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Crit Care Med. 2006 Sep;34(9):2282-6.

Structure of surgical critical care and trauma fellowships.

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  • 1Department of Surgery, Safar Center for Resuscitation Research, University of Pittsburgh, PA, USA.

Abstract

INTRODUCTION:

Surgical critical care (SCC) and trauma fellowships have developed in a variety of formats. Although SCC fellowships must meet specific requirements for accreditation by the Accreditation Council for Graduate Medical Education, trauma fellowships do not. As the American Board of Surgery is considering combining SCC, trauma, and emergency surgery into "acute care surgery" fellowship training, a better understanding of current program structures is needed.

METHODS:

The Education Committee of the Surgery Section of the Society of Critical Care Medicine sent surveys by e-mail to all SCC program directors. The survey included questions regarding the content of the fellowship, specifically, subspecialty rotations, trauma content, and operative experience. If they offered a trauma fellowship, the survey queried its structure also.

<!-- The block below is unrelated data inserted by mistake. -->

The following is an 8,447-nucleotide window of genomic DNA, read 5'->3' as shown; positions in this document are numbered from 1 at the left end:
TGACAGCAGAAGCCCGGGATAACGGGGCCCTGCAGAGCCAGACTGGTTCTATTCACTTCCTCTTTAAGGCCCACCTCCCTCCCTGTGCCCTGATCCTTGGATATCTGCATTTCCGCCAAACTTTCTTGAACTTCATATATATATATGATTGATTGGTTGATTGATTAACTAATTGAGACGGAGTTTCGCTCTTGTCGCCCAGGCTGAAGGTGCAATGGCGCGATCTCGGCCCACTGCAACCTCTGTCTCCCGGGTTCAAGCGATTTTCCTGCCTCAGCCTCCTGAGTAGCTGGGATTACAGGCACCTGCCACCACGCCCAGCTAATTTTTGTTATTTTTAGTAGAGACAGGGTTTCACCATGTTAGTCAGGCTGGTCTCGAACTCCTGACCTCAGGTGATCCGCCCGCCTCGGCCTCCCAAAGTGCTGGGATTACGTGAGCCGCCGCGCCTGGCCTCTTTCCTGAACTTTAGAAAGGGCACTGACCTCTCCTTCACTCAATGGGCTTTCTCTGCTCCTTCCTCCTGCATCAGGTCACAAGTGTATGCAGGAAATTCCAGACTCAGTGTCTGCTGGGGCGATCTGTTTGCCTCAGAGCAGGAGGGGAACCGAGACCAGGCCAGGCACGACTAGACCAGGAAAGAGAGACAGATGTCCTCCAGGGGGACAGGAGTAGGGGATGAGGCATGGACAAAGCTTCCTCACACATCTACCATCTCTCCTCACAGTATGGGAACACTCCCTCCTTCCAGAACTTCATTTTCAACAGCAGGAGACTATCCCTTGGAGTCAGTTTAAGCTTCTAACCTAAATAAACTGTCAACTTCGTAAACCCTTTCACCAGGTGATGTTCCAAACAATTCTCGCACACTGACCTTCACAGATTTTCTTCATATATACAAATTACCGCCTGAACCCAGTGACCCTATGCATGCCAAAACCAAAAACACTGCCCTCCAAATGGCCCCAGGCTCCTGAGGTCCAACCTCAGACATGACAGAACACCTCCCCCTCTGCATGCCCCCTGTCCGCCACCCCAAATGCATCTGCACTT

RESULTS:

A total of 39 of 82 surveys were returned. About one third of the programs have only SCC fellowships, one third combine SCC/trauma in 1-yr programs, and the remainder combine SCC/trauma in 2 yrs. Of the programs, 79% provided operative experience: 15% on a separate rotation and 39% on call during intensive care unit coverage. About half of the operative experiences were related to trauma and one quarter to emergency general surgery. The great majority of rotations were in general surgical or trauma intensive care units.

CONCLUSION:

SCC programs already include meaningful trauma and emergency general surgery operative experience. Surgical subspecialty intensive care unit and operative rotations may contribute to optimal training of the "acute care surgeon."

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